In short, three justices believe state legislatures wield near-absolute authority over election rules — and state courts cannot intervene to ensure that those rules don’t infringe on voting rights as outlined in state constitutions.

If Amy Coney Barrett and Brett M. Kavanaugh subscribe to this — and Kavanaugh already has, in a related decision in Wisconsin — five justices could invalidate untold numbers of late-arriving ballots after the election.

So we know the Supreme Court is open to hearing a dispute over those late ballots after the election and could invalidate them. But does that mean the court would also halt the count of the larger pool of mail ballots?

We don’t know. Probably not: In the Pennsylvania ruling, even the three conservative justices indicated reluctance, clarifying that if the late ballots are segregated, that would allow a “targeted remedy” against them.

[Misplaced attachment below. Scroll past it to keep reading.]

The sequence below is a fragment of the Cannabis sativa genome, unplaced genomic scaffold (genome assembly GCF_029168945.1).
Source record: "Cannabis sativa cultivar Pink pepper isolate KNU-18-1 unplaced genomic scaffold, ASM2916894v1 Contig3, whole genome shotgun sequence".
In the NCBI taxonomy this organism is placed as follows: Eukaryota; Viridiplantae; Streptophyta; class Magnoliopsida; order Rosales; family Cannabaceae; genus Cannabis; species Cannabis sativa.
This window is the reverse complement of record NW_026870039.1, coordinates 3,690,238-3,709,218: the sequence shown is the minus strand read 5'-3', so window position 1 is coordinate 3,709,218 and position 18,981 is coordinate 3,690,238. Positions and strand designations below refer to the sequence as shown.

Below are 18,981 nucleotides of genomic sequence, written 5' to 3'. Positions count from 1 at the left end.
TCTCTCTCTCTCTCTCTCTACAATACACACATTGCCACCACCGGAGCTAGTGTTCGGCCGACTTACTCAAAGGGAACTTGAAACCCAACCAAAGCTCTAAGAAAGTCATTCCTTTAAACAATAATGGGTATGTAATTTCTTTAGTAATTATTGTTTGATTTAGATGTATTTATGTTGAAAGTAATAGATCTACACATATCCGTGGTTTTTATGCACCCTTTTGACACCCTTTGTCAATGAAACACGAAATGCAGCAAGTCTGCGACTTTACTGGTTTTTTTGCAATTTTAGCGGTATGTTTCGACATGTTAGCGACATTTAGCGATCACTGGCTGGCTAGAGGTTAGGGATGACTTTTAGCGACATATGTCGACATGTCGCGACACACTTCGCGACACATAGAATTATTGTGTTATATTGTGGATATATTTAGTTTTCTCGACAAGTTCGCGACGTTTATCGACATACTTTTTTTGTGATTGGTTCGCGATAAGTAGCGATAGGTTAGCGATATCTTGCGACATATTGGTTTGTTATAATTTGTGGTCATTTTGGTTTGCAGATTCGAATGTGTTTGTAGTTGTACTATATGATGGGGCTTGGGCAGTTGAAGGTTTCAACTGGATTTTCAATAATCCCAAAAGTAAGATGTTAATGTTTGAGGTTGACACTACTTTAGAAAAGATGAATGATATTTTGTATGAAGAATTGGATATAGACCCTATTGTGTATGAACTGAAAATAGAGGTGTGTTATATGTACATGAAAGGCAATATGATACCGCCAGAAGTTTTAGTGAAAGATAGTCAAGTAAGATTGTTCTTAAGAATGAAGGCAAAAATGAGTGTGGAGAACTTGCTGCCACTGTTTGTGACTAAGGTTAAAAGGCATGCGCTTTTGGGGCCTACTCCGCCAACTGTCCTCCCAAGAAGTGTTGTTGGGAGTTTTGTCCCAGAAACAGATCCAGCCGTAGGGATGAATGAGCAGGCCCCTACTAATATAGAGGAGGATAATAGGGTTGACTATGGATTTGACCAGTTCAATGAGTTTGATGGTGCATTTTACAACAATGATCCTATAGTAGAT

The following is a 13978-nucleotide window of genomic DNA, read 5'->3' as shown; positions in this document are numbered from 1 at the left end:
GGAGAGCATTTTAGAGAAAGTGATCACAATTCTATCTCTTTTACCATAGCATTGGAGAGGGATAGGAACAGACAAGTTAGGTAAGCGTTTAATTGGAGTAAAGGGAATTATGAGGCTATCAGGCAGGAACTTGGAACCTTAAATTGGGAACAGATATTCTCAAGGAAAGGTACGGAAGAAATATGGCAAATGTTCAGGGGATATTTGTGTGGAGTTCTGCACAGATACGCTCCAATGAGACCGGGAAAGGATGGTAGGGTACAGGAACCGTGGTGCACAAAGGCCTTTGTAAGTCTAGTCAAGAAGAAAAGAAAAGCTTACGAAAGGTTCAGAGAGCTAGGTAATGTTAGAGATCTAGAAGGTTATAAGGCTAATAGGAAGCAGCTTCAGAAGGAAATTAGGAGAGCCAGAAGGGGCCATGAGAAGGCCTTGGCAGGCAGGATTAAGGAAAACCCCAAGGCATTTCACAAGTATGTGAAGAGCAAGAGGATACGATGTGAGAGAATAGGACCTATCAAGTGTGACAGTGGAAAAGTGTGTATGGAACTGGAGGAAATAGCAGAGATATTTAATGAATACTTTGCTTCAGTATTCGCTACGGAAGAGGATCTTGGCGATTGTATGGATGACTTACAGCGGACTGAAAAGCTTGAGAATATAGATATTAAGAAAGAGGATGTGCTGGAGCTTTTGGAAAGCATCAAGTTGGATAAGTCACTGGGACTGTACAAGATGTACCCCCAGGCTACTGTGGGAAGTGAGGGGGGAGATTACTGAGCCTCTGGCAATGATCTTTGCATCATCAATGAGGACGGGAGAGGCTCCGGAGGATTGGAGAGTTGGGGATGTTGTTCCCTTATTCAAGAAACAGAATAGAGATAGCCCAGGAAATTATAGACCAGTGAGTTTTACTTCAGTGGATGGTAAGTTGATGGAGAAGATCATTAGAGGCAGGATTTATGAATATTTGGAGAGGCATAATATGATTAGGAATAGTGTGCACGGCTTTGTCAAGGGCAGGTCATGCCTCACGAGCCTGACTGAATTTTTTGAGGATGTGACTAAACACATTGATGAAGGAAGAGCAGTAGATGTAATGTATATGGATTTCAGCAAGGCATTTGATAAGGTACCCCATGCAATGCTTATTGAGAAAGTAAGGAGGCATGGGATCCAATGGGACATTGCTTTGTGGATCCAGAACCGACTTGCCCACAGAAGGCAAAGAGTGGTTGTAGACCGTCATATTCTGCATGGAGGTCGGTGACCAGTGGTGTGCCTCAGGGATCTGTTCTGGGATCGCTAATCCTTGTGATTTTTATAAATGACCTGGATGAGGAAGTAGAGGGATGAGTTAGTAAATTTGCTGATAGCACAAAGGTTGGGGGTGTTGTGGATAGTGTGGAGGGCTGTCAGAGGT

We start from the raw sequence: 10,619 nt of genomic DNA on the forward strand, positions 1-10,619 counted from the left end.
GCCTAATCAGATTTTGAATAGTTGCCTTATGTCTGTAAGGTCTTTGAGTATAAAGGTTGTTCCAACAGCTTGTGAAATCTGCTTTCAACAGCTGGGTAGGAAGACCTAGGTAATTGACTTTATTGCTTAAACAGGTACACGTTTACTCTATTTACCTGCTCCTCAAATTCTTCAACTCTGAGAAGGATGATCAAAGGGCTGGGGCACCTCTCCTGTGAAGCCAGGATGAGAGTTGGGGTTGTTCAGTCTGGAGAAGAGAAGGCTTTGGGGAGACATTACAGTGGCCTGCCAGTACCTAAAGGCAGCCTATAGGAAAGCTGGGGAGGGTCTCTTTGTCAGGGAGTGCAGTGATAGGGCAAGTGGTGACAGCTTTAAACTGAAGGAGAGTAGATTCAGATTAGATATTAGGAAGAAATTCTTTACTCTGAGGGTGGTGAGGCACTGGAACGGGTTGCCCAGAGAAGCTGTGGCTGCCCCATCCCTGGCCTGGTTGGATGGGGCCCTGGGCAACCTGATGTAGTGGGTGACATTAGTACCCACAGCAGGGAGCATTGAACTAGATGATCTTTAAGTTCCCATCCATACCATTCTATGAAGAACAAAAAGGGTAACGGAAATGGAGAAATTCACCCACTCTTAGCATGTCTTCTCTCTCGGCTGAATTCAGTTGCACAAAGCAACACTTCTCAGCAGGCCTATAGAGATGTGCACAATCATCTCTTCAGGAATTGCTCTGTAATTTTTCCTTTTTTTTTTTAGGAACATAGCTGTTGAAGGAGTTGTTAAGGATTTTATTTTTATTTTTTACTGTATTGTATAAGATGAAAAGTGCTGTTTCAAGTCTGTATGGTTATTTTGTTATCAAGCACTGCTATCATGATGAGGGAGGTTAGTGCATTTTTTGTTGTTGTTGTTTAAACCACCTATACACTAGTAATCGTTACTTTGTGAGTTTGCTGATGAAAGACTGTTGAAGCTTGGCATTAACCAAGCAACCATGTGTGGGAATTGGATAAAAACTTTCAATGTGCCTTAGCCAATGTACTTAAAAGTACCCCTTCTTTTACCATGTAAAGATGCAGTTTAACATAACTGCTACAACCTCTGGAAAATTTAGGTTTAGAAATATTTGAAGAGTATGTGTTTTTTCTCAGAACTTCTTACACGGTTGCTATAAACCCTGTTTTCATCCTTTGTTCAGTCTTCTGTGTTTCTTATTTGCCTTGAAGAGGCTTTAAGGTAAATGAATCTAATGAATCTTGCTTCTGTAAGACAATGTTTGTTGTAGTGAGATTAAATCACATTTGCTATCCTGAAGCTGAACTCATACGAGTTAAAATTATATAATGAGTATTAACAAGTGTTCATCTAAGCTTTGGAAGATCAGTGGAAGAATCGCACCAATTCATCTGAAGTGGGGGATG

But we know Trump and Republicans will try to make this happen.

Will those late ballots matter?

There’s also the more narrow matter of whether the high court will invalidate just those late ballots, which alone could conceivably matter in a very close election.

Shapiro conceded it’s unclear how many there might be. As of now, more than 3 million absentee ballots have been requested in the state, while just over 2 million have been returned — leaving nearly a million outstanding.

“We just don’t know” what’s going on with those ballots right now, Shapiro said. But he professed confidence that ultimately, Democrats will prevent both the invalidation of those ballots — and any broader scheme Trump might try. “I’m confident we’ll win again,” Shapiro said.

A Politico piece aptly summed up the moment with this line:

Never before in modern presidential politics has a candidate been so reliant on wide-scale efforts to depress the vote as Trump.

On top of that, Trump’s open effort to conscript the Supreme Court is only the latest in a long line of efforts to bend the government and the machinery of justice toward his reelection. The scale of the corruption is unprecedented. But, with a massive enough effort, it can be defeated.